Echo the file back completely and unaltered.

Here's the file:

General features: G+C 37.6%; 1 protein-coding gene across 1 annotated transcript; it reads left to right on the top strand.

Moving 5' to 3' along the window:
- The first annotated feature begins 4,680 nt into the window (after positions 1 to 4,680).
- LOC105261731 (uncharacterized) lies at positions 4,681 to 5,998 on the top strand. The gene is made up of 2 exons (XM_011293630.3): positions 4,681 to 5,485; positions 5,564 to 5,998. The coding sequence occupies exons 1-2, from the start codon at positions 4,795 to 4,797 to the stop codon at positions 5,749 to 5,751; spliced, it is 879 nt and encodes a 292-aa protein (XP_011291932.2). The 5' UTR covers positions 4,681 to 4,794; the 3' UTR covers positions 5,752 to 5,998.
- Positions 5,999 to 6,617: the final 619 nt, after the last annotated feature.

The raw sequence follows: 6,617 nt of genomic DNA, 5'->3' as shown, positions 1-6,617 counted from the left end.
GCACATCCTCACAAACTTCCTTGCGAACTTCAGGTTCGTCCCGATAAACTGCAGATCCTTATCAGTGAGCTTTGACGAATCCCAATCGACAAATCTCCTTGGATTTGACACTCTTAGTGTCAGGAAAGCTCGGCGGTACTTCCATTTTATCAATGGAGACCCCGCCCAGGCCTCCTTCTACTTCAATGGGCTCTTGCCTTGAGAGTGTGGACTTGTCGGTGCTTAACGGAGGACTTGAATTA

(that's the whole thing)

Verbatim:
General features: G+C 37.6%; 1 protein-coding gene across 1 annotated transcript; it reads left to right on the top strand.

Moving 5' to 3' along the window:
- The first annotated feature begins 4,680 nt into the window (after positions 1 to 4,680).
- LOC105261731 (uncharacterized) lies at positions 4,681 to 5,998 on the top strand. The gene is made up of 2 exons (XM_011293630.3): positions 4,681 to 5,485; positions 5,564 to 5,998. The coding sequence occupies exons 1-2, from the start codon at positions 4,795 to 4,797 to the stop codon at positions 5,749 to 5,751; spliced, it is 879 nt and encodes a 292-aa protein (XP_011291932.2). The 5' UTR covers positions 4,681 to 4,794; the 3' UTR covers positions 5,752 to 5,998.
- Positions 5,999 to 6,617: the final 619 nt, after the last annotated feature.

The raw sequence follows: 6,617 nt of genomic DNA, 5'->3' as shown, positions 1-6,617 counted from the left end.
GCACATCCTCACAAACTTCCTTGCGAACTTCAGGTTCGTCCCGATAAACTGCAGATCCTTATCAGTGAGCTTTGACGAATCCCAATCGACAAATCTCCTTGGATTTGACACTCTTAGTGTCAGGAAAGCTCGGCGGTACTTCCATTTTATCAATGGAGACCCCGCCCAGGCCTCCTTCTACTTCAATGGGCTCTTGCCTTGAGAGTGTGGACTTGTCGGTGCTTAACGGAGGACTTGAATTA